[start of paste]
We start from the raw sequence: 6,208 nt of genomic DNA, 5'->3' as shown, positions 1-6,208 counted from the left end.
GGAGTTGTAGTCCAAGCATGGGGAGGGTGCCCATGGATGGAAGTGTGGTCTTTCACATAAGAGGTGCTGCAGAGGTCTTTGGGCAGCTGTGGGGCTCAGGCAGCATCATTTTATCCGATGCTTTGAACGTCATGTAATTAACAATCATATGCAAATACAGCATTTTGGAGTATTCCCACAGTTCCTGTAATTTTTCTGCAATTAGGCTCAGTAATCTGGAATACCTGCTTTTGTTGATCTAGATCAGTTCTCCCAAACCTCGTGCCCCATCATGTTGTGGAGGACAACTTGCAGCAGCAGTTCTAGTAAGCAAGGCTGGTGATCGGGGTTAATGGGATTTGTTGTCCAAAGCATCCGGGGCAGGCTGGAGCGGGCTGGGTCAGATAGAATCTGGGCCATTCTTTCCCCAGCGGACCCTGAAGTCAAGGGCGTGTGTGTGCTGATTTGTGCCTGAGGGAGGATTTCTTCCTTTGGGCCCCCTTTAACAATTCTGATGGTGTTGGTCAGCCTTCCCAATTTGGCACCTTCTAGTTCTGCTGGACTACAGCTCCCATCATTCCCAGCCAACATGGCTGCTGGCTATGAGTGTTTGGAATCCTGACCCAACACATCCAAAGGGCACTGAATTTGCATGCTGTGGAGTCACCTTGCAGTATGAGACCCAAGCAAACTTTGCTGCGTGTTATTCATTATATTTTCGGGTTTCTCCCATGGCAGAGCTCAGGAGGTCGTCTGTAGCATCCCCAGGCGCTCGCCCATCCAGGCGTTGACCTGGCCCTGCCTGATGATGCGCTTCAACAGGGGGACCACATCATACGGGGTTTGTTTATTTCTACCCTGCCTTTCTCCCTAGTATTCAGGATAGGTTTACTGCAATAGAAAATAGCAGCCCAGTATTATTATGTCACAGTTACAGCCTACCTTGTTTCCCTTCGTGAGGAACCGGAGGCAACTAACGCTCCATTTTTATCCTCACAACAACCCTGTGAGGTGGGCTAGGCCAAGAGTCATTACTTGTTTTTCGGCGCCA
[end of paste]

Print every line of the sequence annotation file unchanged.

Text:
We start from the raw sequence: 6,208 nt of genomic DNA, 5'->3' as shown, positions 1-6,208 counted from the left end.
GGAGTTGTAGTCCAAGCATGGGGAGGGTGCCCATGGATGGAAGTGTGGTCTTTCACATAAGAGGTGCTGCAGAGGTCTTTGGGCAGCTGTGGGGCTCAGGCAGCATCATTTTATCCGATGCTTTGAACGTCATGTAATTAACAATCATATGCAAATACAGCATTTTGGAGTATTCCCACAGTTCCTGTAATTTTTCTGCAATTAGGCTCAGTAATCTGGAATACCTGCTTTTGTTGATCTAGATCAGTTCTCCCAAACCTCGTGCCCCATCATGTTGTGGAGGACAACTTGCAGCAGCAGTTCTAGTAAGCAAGGCTGGTGATCGGGGTTAATGGGATTTGTTGTCCAAAGCATCCGGGGCAGGCTGGAGCGGGCTGGGTCAGATAGAATCTGGGCCATTCTTTCCCCAGCGGACCCTGAAGTCAAGGGCGTGTGTGTGCTGATTTGTGCCTGAGGGAGGATTTCTTCCTTTGGGCCCCCTTTAACAATTCTGATGGTGTTGGTCAGCCTTCCCAATTTGGCACCTTCTAGTTCTGCTGGACTACAGCTCCCATCATTCCCAGCCAACATGGCTGCTGGCTATGAGTGTTTGGAATCCTGACCCAACACATCCAAAGGGCACTGAATTTGCATGCTGTGGAGTCACCTTGCAGTATGAGACCCAAGCAAACTTTGCTGCGTGTTATTCATTATATTTTCGGGTTTCTCCCATGGCAGAGCTCAGGAGGTCGTCTGTAGCATCCCCAGGCGCTCGCCCATCCAGGCGTTGACCTGGCCCTGCCTGATGATGCGCTTCAACAGGGGGACCACATCATACGGGGTTTGTTTATTTCTACCCTGCCTTTCTCCCTAGTATTCAGGATAGGTTTACTGCAATAGAAAATAGCAGCCCAGTATTATTATGTCACAGTTACAGCCTACCTTGTTTCCCTTCGTGAGGAACCGGAGGCAACTAACGCTCCATTTTTATCCTCACAACAACCCTGTGAGGTGGGCTAGGCCAAGAGTCATTACTTGTTTTTCGGCGCCA